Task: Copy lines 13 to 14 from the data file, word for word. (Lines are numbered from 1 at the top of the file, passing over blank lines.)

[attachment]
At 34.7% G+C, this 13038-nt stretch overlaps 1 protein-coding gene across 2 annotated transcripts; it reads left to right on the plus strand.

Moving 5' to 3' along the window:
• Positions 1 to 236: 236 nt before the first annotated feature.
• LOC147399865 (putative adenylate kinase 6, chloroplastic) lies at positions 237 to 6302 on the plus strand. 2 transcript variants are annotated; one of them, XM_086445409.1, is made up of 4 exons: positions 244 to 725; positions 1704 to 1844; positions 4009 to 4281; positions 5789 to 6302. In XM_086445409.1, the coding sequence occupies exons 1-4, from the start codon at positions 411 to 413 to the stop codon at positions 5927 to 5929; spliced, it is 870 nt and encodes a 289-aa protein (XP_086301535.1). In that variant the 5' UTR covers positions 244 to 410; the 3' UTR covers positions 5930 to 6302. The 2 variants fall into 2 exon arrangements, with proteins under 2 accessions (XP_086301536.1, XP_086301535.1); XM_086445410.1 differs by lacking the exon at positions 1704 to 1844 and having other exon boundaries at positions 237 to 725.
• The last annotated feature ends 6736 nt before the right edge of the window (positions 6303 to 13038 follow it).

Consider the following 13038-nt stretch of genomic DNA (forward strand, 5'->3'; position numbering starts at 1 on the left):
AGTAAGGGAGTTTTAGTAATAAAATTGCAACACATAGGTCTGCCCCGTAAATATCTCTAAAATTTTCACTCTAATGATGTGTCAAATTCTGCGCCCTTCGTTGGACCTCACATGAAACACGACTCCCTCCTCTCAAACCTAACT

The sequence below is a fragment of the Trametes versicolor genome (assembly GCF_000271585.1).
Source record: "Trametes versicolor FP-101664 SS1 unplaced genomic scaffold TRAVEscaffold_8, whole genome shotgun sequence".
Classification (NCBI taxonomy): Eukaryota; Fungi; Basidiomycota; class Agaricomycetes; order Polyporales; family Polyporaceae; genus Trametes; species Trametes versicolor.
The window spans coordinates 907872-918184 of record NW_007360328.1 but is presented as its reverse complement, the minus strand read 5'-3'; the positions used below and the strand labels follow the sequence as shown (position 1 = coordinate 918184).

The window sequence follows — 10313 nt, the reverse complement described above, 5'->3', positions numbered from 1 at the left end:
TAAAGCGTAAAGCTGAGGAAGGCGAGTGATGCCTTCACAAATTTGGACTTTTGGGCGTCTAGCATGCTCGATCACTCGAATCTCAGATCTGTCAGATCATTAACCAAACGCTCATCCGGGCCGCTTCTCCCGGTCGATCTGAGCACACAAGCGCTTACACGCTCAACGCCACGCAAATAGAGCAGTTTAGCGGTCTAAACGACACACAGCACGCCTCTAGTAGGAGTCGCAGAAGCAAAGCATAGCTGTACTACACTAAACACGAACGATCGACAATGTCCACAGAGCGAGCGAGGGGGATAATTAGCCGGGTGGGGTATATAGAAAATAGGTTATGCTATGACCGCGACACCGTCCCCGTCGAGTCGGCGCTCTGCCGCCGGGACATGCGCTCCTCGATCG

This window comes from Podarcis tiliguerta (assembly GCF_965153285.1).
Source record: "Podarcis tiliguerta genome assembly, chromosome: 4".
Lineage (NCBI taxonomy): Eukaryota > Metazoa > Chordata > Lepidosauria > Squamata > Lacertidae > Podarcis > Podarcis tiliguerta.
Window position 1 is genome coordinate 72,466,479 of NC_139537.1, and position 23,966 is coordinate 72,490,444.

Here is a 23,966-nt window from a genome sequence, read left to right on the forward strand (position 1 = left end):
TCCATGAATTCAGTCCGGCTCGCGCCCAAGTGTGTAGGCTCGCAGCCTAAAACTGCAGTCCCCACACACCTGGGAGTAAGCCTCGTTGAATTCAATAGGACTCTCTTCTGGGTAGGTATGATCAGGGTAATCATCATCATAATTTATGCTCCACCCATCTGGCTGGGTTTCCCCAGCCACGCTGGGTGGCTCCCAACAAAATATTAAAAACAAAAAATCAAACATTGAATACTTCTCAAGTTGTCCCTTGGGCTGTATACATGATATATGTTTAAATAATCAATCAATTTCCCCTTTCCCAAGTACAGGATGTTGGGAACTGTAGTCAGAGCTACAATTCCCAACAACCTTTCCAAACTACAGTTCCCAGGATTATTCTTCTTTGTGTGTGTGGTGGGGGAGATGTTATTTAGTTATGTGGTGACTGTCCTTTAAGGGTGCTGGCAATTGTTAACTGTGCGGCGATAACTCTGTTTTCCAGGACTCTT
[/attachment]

TAAAGCGTAAAGCTGAGGAAGGCGAGTGATGCCTTCACAAATTTGGACTTTTGGGCGTCTAGCATGCTCGATCACTCGAATCTCAGATCTGTCAGATCATTAACCAAACGCTCATCCGGGCCGCTTCTCCCGGTCGATCTGAGCACACAAGCGCTTACACGCTCAACGCCACGCAAATAGAGCAGTTTAGCGGTCTAAACGACACACAGCACGCCTCTAGTAGGAGTCGCAGAAGCAAAGCATAGCTGTACTACACTAAACACGAACGATCGACAATGTCCACAGAGCGAGCGAGGGGGATAATTAGCCGGGTGGGGTATATAGAAAATAGGTTATGCTATGACCGCGACACCGTCCCCGTCGAGTCGGCGCTCTGCCGCCGGGACATGCGCTCCTCGATCG

This window comes from Podarcis tiliguerta (assembly GCF_965153285.1).